I followed the hamster through the corridors and some very tight maintenance shafts which ended in a dimly lit room. The room was full of hamster wheels and other toys, an automated food dispersal system and small hamster tunnels running in every direction. Even though this clearly looked like the hamster’s mess hall (or whatever you’d call this) there were not many of the little critters present. The few that had to pass from one access tunnel to another did so as fast as they could. The few that were in the room were mutilated with all kinds of random machine parts attached to them.
I did not notice that George had run off until my eyes adjusted to the darkness. Then I saw the figure of a robot in the corner of the room, working on something in the near dark. The red eye lights were not bright enough for me to see what it was the robot held in it’s hands, but I feared it would be tiny, fluffy and being tortured…
Suddenly the robot turned it’s head slowly to face me.
The robot spoke:
“bleep squeak bleep bleep squeak squeak.”
“What?” I asked, a bit confused.
The robot turned it’s head back to the work it was performing. I took a step closer, and another few steps. The robot did not seem to mind. As I moved closer the robot suddenly shouted: “ENCRYPTION ERROR! DESTROY SUBJECT 767!”
The robot’s eyes went dim and it stopped doing anything, the hamster it was ‘working’ on dead in it’s hands…
I heard a tiny squeak of victory and looked at the source of the sound; there was George, sitting on the robot’s shoulder having gnawed through some exposed wiring. I knew this would only temporarily disable a robot of this mark, backup power sources could come back online within 30 minutes.
“I can’t possibly drag this thing all the way back before it reboots…” I mumbled.
Within a few seconds I heard scurrying coming out of all the walls, and an army of hamsters came from all corners of the bunker, the lights started to dim and flicker a bit. I guess they left only the essential workforce to deal with the generators and other critical bunker functionalities.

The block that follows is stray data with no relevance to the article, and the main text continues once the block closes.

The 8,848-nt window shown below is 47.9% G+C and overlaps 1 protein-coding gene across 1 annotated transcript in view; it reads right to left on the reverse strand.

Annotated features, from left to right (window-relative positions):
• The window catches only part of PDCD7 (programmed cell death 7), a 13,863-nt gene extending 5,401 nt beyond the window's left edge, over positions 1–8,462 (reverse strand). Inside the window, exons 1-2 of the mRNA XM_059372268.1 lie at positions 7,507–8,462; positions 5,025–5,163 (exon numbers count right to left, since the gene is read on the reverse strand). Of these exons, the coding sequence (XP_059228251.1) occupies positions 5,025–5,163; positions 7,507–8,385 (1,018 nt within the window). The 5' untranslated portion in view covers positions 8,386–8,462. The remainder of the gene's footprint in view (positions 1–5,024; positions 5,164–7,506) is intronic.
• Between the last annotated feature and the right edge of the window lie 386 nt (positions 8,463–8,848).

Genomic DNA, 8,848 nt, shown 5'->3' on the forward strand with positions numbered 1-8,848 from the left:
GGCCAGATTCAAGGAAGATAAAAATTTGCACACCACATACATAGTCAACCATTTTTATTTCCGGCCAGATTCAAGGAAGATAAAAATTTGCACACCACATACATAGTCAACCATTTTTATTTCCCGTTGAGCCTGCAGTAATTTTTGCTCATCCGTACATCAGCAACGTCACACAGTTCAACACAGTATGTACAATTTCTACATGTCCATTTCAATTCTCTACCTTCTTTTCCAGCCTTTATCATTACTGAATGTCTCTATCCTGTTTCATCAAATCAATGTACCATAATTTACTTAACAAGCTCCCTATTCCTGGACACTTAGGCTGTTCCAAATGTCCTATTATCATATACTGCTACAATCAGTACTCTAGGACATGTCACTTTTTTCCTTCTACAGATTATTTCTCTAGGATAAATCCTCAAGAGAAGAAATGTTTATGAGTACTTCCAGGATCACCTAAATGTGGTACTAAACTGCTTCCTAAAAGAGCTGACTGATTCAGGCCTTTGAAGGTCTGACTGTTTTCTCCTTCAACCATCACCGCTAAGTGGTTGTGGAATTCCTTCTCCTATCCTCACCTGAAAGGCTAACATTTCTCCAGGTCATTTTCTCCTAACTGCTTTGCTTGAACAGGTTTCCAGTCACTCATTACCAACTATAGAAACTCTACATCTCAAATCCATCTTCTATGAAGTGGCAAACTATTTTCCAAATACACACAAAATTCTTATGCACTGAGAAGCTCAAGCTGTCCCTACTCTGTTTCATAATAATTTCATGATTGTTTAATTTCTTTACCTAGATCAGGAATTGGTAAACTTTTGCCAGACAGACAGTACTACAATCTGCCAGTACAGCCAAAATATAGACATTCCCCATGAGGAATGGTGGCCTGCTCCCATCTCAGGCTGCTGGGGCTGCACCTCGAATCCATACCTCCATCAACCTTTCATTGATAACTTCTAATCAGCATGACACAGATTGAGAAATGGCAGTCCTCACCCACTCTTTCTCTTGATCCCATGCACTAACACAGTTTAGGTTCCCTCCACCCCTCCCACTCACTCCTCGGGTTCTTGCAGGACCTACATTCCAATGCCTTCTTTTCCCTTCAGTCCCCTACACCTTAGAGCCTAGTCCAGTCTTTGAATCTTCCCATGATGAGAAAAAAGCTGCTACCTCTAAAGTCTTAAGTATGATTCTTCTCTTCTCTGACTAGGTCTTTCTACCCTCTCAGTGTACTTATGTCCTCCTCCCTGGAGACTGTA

It took a few minutes to fold in the robot a bit so it would fit through the maintenance shafts. The hamsters did the rest and manouvered the robot back to the main corridors, I just had to crawl after them to the exit. “Let’s get it to the robotics lab.” I said and after some squeaks they started moving. I walked along, checking the robot’s registration and credentials on my handheld terminal.
Registration number: #2716057
Software version: Unknown.
Hardware version: 08, rev. 013
Not much to go by, but from my engineering training I know this registration number does not fit within the range for bunker operation robots. I concluded this must be either a hacked standard issue, or rebuild from old parts. Obviously the hamsters could have tampered with it, after all this may be their own doing…
We arrived at the robotics lab, and I restrained the robot in one of the empty alcoves. I put the robot in debug mode by placing some jumpers on it’s mainboard. Once it booted in debug mode I plugged in the debugging cables, and started downloading it’s operating system and stored data.
I closed the alcove for the download to process, I’ll check again in the morning.
* this story first appeared on tsgonzo.com